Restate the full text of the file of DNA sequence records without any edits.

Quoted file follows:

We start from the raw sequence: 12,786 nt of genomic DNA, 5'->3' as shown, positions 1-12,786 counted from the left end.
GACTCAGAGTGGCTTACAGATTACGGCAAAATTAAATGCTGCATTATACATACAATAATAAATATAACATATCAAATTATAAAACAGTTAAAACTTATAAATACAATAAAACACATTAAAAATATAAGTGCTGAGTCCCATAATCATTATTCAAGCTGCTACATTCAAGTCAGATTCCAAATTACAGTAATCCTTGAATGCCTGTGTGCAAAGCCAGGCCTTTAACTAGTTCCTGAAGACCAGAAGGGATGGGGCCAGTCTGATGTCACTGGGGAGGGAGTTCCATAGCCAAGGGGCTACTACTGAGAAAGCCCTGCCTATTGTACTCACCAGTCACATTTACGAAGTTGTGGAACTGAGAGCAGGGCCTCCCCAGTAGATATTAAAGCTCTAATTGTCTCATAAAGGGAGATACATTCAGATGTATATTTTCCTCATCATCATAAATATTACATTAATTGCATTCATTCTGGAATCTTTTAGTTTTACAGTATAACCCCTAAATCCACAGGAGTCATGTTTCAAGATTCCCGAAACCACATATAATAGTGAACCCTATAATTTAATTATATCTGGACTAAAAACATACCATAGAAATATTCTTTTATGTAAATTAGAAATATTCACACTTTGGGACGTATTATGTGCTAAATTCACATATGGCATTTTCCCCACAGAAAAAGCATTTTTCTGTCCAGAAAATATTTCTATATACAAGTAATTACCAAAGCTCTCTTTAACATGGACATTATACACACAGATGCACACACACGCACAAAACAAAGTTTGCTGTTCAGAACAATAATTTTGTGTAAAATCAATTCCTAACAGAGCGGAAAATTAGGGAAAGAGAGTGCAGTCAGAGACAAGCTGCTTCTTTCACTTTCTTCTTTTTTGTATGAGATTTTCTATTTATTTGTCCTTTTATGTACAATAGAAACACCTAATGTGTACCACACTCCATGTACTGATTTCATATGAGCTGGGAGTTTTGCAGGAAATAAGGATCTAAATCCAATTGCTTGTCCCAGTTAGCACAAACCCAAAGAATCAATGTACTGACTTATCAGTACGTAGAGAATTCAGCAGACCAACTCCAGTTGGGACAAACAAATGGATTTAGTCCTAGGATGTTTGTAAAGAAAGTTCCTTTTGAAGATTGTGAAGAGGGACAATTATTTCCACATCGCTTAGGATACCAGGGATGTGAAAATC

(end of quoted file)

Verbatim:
We start from the raw sequence: 12,786 nt of genomic DNA, 5'->3' as shown, positions 1-12,786 counted from the left end.
GACTCAGAGTGGCTTACAGATTACGGCAAAATTAAATGCTGCATTATACATACAATAATAAATATAACATATCAAATTATAAAACAGTTAAAACTTATAAATACAATAAAACACATTAAAAATATAAGTGCTGAGTCCCATAATCATTATTCAAGCTGCTACATTCAAGTCAGATTCCAAATTACAGTAATCCTTGAATGCCTGTGTGCAAAGCCAGGCCTTTAACTAGTTCCTGAAGACCAGAAGGGATGGGGCCAGTCTGATGTCACTGGGGAGGGAGTTCCATAGCCAAGGGGCTACTACTGAGAAAGCCCTGCCTATTGTACTCACCAGTCACATTTACGAAGTTGTGGAACTGAGAGCAGGGCCTCCCCAGTAGATATTAAAGCTCTAATTGTCTCATAAAGGGAGATACATTCAGATGTATATTTTCCTCATCATCATAAATATTACATTAATTGCATTCATTCTGGAATCTTTTAGTTTTACAGTATAACCCCTAAATCCACAGGAGTCATGTTTCAAGATTCCCGAAACCACATATAATAGTGAACCCTATAATTTAATTATATCTGGACTAAAAACATACCATAGAAATATTCTTTTATGTAAATTAGAAATATTCACACTTTGGGACGTATTATGTGCTAAATTCACATATGGCATTTTCCCCACAGAAAAAGCATTTTTCTGTCCAGAAAATATTTCTATATACAAGTAATTACCAAAGCTCTCTTTAACATGGACATTATACACACAGATGCACACACACGCACAAAACAAAGTTTGCTGTTCAGAACAATAATTTTGTGTAAAATCAATTCCTAACAGAGCGGAAAATTAGGGAAAGAGAGTGCAGTCAGAGACAAGCTGCTTCTTTCACTTTCTTCTTTTTTGTATGAGATTTTCTATTTATTTGTCCTTTTATGTACAATAGAAACACCTAATGTGTACCACACTCCATGTACTGATTTCATATGAGCTGGGAGTTTTGCAGGAAATAAGGATCTAAATCCAATTGCTTGTCCCAGTTAGCACAAACCCAAAGAATCAATGTACTGACTTATCAGTACGTAGAGAATTCAGCAGACCAACTCCAGTTGGGACAAACAAATGGATTTAGTCCTAGGATGTTTGTAAAGAAAGTTCCTTTTGAAGATTGTGAAGAGGGACAATTATTTCCACATCGCTTAGGATACCAGGGATGTGAAAATC